Usually this is due to some SSH connection was interrupted during a previous update attempt, but this is not my point.

It should be your point.  And you should use screen or tmux to entirely avoid this and countless other related problems as well.  Running an upate under an unreliable ssh connection is a horrible idea, and any progress on finding and eliminating the lock files is just brushing under the rug one symptom of a bigger problem.

Last edited by Trilby (2018-11-08 13:54:24)


"UNIX is simple and coherent..." - Dennis Ritchie, "GNU's Not UNIX" -  Richard Stallman

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#8 2018-11-08 14:08:03

schard
Member
From: Hannover
Registered: 2016-05-06
Posts: 91

Re: [solved] Location of db.lck file

Thank you all for your input.
The hint on pacconf is interesting, though it is not installed (yet) on the systems.
Regarding the SSH connection, I am about to migrate this to a systemd-unit, so I can just do sth. like "systemctl start pacman-update.service" and do not care about whether the connection aborts after that or not.
I'll mark this as solved.

Last edited by schard (2018-11-08 14:09:02)

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#9 2018-11-08 14:25:51

Slithery
Forum Moderator
From: Norfolk, UK
Registered: 2013-12-01
Posts: 2,948

Re: [solved] Location of db.lck file

So instead of fixing the underlying problem like Trilby suggested you're going to run unattended upgrades instead?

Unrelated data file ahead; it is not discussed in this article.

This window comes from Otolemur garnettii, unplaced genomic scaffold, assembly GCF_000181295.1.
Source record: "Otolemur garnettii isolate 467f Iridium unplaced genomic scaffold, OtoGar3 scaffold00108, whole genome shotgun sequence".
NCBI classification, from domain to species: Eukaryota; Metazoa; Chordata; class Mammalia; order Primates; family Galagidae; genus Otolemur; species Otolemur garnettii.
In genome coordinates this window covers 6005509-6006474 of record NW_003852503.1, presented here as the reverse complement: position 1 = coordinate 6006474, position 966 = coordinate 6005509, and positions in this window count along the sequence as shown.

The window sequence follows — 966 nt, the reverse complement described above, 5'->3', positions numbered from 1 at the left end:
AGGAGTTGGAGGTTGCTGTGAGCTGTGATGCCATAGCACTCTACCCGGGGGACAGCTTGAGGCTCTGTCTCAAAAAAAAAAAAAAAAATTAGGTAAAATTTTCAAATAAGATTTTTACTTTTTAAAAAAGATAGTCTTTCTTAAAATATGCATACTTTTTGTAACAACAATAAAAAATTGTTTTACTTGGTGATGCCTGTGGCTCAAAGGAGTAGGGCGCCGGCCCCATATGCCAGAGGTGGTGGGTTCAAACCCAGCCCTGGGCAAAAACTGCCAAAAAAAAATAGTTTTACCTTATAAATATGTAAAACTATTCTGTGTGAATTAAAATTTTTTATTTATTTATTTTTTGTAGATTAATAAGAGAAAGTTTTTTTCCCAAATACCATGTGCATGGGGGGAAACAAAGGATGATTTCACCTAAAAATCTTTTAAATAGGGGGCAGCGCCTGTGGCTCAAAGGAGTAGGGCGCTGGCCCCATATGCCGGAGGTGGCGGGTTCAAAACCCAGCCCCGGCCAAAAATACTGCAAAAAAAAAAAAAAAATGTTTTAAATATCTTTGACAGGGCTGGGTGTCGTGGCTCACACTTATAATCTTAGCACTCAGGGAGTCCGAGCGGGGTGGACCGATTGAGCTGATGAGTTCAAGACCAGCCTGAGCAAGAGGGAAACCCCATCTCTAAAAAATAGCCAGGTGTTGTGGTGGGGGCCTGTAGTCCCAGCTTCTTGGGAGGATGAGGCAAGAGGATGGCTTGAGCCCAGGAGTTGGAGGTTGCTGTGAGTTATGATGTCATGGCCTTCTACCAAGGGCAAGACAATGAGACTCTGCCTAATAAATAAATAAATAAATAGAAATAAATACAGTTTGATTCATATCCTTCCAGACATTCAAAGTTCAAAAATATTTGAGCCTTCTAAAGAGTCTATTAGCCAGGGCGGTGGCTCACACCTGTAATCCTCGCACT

What could possibly go wrong.


No, it didn't "fix" anything. It just shifted the brokeness one space to the right. - jasonwryan
Closing -- for deletion; Banning -- for muppetry. - jasonwryan

aur - dotfiles

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#10 2018-11-08 14:36:01

schard
Member
From: Hannover
Registered: 2016-05-06
Posts: 91

Re: [solved] Location of db.lck file

The upgrades are unattended anyway.
Our procedure is to run the upgrade manually on a few staged (pacman -Syuw) systems via pacman -Su and then unattended on the rest.
Manually running pacman on > 600 systems could take a lot of time.

PS: Just checked: It's currently 797 systems.

Last edited by schard (2018-11-08 14:38:49)

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#11 2018-11-08 20:51:59

Allan
Member
From: Brisbane, AU
Registered: 2007-06-09
Posts: 10,768
Website

Re: [solved] Location of db.lck file

mpan wrote:

What Allan means is the pacutils package. Indeed it can:

pacconf DBPath

:)

I actually meant pacman-conf which is part of the pacman codebase, previously named pacconf!

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#12 2018-11-09 13:21:18

Lone_Wolf
Member
From: Netherlands, Europe
Registered: 2005-10-04
Posts: 6,362

Re: [solved] Location of db.lck file

The upgrades are unattended anyway.
Our procedure is to run the upgrade manually on a few staged (pacman -Syuw) systems via pacman -Su and then unattended on the rest.

I hope you have setup your own repo mirror that takes snapshots of a regular mirror so all machines will get the same package versions ?


Multi-init booting with apg Openrc and systemd coexisting
Automounting : not needed, i prefer pmount
Aur helpers : makepkg + my own local repo === rarely need them